The Crisis In Venezuela
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The Crisis In Venezuela Very Well May Escalate Into A Full-Blown Civil War

The key factor in the civil crisis appears to be security forces.

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France 24

The past week has seen a tumultuous change in the Venezuelan leadership, with Juan Guaidó, leader of the legislature, declaring himself active president during a continuing period of growing political dissent highlighted by skyrocketing inflation, power cuts, and shortages of food and medicine for the general population. The move has been seen by current President Nicolás Maduro as an attempt to oust his recently elected administration for a second term two weeks prior by foreign powers such as the United States, who had imposed sanctions against Maduro's government for what they considered to be an illegitimate play to control the nation.

A plethora of factors have accounted for the crisis in Venezuela coming to a head recently, powered by a declining economic state and civil unrest that has resulted in more than 3 million Venezuelans leaving the country, one of the largest forced displacements in the Western hemisphere.

In March 2013, then-Vice President Nicolás Maduro took over the office of the presidency after the death of President Hugo Chávez, who championed a "21st-century socialism" approach to revolutionizing the economy to win over the hearts and minds of the masses. Chávez's government, which had come to power in 1999 (when Venezuela had huge inequality), attempted to utilize price controls to make basic goods more affordable to the poor by capping the price of flour, cooking oil, and toiletries. However, these policies resulted in a decreased level of domestic production by Venezuelan businesses.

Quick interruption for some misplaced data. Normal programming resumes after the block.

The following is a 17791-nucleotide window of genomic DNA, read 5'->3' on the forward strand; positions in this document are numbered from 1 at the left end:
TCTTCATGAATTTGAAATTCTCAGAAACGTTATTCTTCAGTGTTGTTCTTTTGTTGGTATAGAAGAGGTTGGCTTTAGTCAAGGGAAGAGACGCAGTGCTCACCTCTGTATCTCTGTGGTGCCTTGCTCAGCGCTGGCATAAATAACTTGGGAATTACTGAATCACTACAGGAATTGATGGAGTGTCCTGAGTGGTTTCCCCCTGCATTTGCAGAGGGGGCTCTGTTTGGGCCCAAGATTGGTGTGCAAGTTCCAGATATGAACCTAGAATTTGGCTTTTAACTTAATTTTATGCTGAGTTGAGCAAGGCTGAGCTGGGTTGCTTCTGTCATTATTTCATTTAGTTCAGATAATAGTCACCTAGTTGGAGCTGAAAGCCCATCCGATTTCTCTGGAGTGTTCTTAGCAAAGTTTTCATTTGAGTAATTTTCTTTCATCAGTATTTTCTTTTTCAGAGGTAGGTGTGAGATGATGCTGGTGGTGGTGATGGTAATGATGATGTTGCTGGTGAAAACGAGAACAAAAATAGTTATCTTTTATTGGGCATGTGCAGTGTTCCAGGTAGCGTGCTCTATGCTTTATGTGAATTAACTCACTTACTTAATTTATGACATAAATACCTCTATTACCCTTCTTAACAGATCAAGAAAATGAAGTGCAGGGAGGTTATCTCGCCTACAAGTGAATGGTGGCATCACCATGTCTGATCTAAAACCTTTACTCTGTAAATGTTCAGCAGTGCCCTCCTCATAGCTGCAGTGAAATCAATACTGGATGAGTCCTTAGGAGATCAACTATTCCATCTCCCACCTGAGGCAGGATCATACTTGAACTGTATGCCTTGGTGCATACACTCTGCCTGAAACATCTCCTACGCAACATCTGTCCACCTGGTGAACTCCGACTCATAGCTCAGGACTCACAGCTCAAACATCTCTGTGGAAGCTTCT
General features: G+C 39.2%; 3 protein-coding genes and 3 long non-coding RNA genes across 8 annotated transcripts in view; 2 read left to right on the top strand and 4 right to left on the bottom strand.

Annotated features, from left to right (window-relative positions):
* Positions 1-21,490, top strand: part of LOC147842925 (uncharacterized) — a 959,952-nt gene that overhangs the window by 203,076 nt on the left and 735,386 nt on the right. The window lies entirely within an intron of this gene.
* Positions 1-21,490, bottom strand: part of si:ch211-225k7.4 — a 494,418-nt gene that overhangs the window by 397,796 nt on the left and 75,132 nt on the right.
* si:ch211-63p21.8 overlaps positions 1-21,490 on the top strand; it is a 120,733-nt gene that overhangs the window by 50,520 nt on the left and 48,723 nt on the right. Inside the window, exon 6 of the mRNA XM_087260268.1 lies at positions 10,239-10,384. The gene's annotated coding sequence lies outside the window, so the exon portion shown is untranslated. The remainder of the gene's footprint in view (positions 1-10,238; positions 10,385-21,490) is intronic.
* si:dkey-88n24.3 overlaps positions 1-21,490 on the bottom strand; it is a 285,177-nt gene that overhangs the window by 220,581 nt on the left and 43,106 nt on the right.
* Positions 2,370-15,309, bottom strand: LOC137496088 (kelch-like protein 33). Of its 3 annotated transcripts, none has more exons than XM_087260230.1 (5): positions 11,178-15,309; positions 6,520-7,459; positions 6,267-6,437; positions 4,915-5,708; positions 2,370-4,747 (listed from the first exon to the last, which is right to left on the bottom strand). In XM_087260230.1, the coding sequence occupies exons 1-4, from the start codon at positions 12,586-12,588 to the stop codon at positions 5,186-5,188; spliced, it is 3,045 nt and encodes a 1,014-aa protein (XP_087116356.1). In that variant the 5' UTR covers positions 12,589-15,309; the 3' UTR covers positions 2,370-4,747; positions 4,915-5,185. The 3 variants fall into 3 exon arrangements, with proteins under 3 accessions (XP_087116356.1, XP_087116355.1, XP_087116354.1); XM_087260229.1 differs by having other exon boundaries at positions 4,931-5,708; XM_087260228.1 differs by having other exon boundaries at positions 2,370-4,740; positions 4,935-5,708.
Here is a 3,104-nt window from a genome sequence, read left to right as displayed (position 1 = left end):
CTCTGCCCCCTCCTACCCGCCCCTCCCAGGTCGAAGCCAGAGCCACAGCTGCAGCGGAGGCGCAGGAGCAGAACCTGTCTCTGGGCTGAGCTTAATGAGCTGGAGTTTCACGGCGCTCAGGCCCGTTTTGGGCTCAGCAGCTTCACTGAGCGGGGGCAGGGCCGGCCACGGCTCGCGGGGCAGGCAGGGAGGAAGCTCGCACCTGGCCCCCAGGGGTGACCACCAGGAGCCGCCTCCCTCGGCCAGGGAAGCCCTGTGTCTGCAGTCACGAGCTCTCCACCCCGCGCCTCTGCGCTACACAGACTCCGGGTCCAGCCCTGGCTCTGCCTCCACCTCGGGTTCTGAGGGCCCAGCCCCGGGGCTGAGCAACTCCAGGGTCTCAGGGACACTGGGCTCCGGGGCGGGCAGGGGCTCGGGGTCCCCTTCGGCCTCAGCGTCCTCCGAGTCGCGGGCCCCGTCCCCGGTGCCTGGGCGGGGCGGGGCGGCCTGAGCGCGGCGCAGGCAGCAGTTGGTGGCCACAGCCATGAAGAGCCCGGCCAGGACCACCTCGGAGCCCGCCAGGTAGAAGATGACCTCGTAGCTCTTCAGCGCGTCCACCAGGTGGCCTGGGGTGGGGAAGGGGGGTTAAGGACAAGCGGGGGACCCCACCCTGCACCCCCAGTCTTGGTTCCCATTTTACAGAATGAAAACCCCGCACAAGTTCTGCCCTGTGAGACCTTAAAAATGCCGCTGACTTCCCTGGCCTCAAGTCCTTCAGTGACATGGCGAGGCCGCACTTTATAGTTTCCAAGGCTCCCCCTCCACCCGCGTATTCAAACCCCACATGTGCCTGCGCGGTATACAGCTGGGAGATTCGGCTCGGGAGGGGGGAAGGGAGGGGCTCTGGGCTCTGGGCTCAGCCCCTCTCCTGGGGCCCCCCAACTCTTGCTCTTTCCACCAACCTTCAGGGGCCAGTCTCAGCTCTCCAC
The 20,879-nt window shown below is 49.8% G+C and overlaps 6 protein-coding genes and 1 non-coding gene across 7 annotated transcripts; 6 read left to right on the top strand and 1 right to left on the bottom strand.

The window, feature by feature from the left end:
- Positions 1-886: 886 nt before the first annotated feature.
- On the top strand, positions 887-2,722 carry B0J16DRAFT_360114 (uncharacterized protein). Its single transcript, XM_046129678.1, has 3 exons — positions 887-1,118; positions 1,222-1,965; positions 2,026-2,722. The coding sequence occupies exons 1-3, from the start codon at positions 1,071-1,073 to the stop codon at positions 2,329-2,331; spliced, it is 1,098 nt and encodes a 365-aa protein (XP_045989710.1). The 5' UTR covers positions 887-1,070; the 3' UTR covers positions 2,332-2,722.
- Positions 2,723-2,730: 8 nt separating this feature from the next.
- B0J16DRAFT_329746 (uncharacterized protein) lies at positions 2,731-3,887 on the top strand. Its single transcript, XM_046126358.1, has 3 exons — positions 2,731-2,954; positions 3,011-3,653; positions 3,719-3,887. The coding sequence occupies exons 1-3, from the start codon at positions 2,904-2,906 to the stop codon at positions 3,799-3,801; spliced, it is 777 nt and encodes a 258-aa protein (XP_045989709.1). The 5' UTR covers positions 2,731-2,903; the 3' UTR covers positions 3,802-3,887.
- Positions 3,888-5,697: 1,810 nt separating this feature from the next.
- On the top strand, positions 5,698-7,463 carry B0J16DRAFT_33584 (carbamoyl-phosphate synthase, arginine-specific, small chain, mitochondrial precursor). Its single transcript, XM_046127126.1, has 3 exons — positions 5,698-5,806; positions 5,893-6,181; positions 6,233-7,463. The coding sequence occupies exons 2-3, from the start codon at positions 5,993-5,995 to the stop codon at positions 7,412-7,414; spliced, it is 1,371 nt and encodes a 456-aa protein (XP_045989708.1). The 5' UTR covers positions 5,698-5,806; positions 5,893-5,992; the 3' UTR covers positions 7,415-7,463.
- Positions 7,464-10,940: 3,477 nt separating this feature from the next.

In addition, foreign currency controls implemented in 2003 forced those wanting to exchange bolivars (the main currency of Venezuela) for dollars to utilize a government-run currency agency, with only those deemed to have valid reasons to buy dollars allowed to change their currency at a fixed rate, prompting the general population to the black market.

Maduro then went on to defeat the opposition party, headed by candidate Henrique Capriles, in presidential elections for a six-year term. Capriles later accused Maduro of fraud and called for his supporters to oppose Maduro's presidency. A wave of protests dubbed "The Exit" soon ensued, which led to the arrest of well-known opposition leader Leopoldo Lopez. Maduro's first term in office was marked by rising discontent due to prolonged recession and rising inflation due to a drop in oil prices, which eventually lead to the opposition Democratic Unity coalition winning control of Venezuela's legislative body (the National Assembly) in December 2015, for the first time in 16 years.

After a series of anti-government protests that left more than 100 dead, Maduro's government called for a referendum in July 2017 in order to approve the creation of an all-powerful legislative body known as the Constituent Assembly, primarily in order to rewrite the constitution, sparking massive outcry amongst opposition supporters and accusations that Maduro was attempting to undermine democracy. The relationship between the Venezuelan administration and the opposition party continued across 2018, specifically in regards to disagreement over the timing of the next presidential election.

In May 2018, Maduro was reelected for a second six-year term over a lesser-known opposition candidate, but the domestic opposition, backed by the United States and Lima Group of mainly right-leaning Latin American governments, refused to recognize the results. Meanwhile, financial conditions deteriorated as hyperinflation at a staggering 1,300,000% rate marked the 12 months to November 2018 with an IMF forecast of a 10,000,000% inflation rate for 2019.

The United States has placed active pressure on the Venezuelan government to force Maduro aside to allow Juan Guaidó to take charge by imposing sanctions against state oil company PDVSA from collecting proceeds on crude exports to U.S. refineries, thereby cutting off the main source of Venezuelan revenue. The key factor in the civil crisis appears to be security forces who had been loyal to Maduro because of his frequent pay raises and appointment of high-ranking military officials to key posts in industry. Juan Guaidó has promised military personnel amnesty if they break away from Maduro, but only time will tell if the situation will escalate into a full-blown civil war.
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